Haiti: Earthquake survivors need continued care in the south

09 Sep 21

September 8, 2021—The greatest number of deaths and injuries from Haiti’s August 14 earthquake occurred in the country’s southernmost region, the Sud department. Prior to this disaster, hospitals and clinics were already scarce in remote areas of Sud, and the earthquake damaged or destroyed many health facilities and roadways, making it difficult for earthquake survivors in rural areas to reach care quickly.

"The hospital was overwhelmed"

At Hôpital Immaculée Conception (HIC) in Les Cayes, the capital of the Sud department, an MSF medical team is providing surgical and post-operative care to more than 90 patients through a collaboration with the ministry of health.

MSF nurses, including a nurse supervisor Prunau Mimose (left), manage intravenous fluids for a patient in the post-operative room of the Immaculate Conception Hospital, Les Cayes, Haiti.

“My team arrived in Les Cayes on August 23,” recalls Prunau Mimose, a nurse supervisor with MSF’s emergency medical team.

“The hospital was overwhelmed. Children and adults were together. People were arriving at the hospital after several days with infected wounds.”

"As soon as a patient leaves a bed, another patient arrives"

MSF began providing surgical, post-operative and psychosocial care at the hospital and installed seven tents with a total of 62 additional patient beds.

MSF nurse manages intravenous fluids for a patient in the post-operative room of the Immaculate Conception Hospital, Les Cayes, Haiti.

The hospital’s post-operative care room, where Prunau Mimose works, has been full almost continuously since the earthquake.

As soon as a patient leaves a bed, another patient arrives.

Mimose manages the nursing activity and the coming and going of patients.

She praises the local volunteers who have stepped up to work in the hospital as well as the staff.

MSF nurses, including a nurse supervisor Prunau Mimose (right), manage intravenous fluids for a patient in the post-operative room of the Immaculate Conception Hospital, Les Cayes, Haiti.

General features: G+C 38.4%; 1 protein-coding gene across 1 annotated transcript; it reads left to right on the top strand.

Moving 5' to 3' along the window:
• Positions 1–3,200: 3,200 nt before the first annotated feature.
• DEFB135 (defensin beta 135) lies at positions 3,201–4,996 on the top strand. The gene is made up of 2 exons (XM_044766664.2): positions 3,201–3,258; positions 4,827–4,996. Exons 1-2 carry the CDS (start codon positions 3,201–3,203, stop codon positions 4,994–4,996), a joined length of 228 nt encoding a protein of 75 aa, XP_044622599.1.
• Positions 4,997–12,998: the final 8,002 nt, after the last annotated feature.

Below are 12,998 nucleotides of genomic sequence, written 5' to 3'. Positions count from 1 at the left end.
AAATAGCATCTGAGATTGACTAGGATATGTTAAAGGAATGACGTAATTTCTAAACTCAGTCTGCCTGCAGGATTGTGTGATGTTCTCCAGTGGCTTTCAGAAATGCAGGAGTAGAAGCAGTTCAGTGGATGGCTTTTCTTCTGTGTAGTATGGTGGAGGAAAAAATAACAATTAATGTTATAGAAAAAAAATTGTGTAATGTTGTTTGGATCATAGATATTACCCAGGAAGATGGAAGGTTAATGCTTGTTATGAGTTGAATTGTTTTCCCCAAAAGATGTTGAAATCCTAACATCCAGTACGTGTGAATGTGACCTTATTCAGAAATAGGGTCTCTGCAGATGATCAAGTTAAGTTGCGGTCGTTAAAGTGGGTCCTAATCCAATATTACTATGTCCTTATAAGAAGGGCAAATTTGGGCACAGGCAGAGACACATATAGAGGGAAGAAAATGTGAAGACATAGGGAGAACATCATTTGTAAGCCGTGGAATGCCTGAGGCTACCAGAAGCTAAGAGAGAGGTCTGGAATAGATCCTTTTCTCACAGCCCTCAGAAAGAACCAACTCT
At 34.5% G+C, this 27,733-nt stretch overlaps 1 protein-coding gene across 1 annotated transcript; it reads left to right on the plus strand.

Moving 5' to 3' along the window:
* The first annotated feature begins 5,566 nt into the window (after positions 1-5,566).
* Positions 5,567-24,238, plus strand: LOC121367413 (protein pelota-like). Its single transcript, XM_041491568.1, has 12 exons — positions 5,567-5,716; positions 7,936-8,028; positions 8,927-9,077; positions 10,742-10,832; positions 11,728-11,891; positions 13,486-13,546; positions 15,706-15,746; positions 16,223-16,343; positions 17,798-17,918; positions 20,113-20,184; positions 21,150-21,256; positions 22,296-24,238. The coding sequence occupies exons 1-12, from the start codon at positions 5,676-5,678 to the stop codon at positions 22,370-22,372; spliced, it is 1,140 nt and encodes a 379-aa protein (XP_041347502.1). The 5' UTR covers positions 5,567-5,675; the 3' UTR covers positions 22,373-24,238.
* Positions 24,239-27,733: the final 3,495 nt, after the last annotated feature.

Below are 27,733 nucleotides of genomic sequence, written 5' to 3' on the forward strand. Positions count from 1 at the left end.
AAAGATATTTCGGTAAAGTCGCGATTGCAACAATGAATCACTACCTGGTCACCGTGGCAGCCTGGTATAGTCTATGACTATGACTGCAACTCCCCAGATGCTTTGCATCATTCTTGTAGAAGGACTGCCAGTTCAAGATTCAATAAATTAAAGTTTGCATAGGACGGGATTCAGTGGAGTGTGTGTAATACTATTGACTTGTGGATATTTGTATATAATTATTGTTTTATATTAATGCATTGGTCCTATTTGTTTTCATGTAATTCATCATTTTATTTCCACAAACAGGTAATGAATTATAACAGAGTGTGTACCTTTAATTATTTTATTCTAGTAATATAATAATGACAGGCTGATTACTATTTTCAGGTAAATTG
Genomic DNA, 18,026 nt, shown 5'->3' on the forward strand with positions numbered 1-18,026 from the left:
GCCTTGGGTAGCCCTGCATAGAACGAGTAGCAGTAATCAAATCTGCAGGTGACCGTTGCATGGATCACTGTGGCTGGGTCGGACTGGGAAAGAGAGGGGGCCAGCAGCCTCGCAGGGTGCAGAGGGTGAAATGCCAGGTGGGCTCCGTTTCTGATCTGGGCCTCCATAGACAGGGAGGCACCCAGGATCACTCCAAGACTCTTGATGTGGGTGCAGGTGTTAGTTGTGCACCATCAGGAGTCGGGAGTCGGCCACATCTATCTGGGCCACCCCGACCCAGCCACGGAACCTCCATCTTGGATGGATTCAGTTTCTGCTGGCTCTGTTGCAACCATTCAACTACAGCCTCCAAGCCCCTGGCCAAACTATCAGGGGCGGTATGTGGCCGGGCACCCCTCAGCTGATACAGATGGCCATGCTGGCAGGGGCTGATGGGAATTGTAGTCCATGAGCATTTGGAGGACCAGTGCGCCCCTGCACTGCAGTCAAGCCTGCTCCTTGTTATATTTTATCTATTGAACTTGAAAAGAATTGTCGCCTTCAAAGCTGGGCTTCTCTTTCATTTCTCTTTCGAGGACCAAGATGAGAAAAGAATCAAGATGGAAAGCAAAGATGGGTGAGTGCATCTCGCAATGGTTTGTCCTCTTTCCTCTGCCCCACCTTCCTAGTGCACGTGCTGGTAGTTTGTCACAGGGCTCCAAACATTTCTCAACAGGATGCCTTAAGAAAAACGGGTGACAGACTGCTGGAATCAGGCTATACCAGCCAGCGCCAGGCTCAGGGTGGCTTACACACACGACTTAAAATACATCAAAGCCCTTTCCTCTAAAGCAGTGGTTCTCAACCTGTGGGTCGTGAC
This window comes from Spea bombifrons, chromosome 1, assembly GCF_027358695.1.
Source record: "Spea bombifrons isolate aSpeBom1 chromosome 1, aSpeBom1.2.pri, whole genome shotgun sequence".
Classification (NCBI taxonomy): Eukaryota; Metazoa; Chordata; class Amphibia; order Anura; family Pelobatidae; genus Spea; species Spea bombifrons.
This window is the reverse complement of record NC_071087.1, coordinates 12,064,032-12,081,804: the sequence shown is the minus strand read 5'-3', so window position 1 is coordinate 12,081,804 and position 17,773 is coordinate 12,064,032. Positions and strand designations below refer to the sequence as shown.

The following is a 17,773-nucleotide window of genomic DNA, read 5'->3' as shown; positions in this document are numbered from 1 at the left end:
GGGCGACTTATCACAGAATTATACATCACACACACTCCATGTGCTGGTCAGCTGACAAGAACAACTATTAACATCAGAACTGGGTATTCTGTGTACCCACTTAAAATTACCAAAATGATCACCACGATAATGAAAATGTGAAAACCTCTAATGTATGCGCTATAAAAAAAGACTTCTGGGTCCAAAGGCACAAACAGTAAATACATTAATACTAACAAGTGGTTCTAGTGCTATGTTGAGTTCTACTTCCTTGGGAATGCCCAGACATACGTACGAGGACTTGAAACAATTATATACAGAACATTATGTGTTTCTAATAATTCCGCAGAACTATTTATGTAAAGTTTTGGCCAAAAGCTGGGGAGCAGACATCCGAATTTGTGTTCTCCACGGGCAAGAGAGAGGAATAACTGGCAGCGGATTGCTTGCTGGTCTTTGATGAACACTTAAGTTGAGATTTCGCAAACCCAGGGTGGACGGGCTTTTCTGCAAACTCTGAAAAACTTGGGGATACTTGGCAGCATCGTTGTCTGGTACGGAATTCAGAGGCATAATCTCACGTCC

“If it weren’t for the volunteers, our job would be harder,” she says.

“They’re great people—they work nonstop.”

A difficult journey to Les Cayes for patients

Many of the patients, especially those in the region’s mountainous countryside, had a difficult, long journey to Les Cayes.

“I was off to tend the cattle when suddenly the earth shook,” recalls Jean Nader Joseph, who goes by Dèdè.

Jean Nader Joseph, who goes by Dèdè, was injured by a landslide during the August 14 earthquake as he tended cattle in the countryside near Camp Perrin, in Haiti's Sud department.

“I was with a friend, and he was the first to see the landslide. No sooner had he shouted, ‘Dèdè rocks are tumbling toward us!’ when a boulder hit him on the head. He died instantly, and the same boulder struck my leg." 

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"I spent the night in the bush, and it was not until the next morning that my wife and neighbors came to free me.”

Dèdè says he first sought treatment from a traditional healer for his injuries, but when he learned that the Hôpital Immaculée Conception was providing care for earthquake survivors free of charge, he went there.

After 12 days in the hospital, he had just been discharged and was about to return to his village two hours away in the mountains beyond the town of Camp Perrin.

"Once the acute phase of taking charge of the injured has passed, we have a lot of work to do on post-operative care, in particular to avoid the risk of infection and ensure proper rehabilitation"

Carla Melki, MSF emergency coordinator

But like many trauma patients, he will still need follow-up care.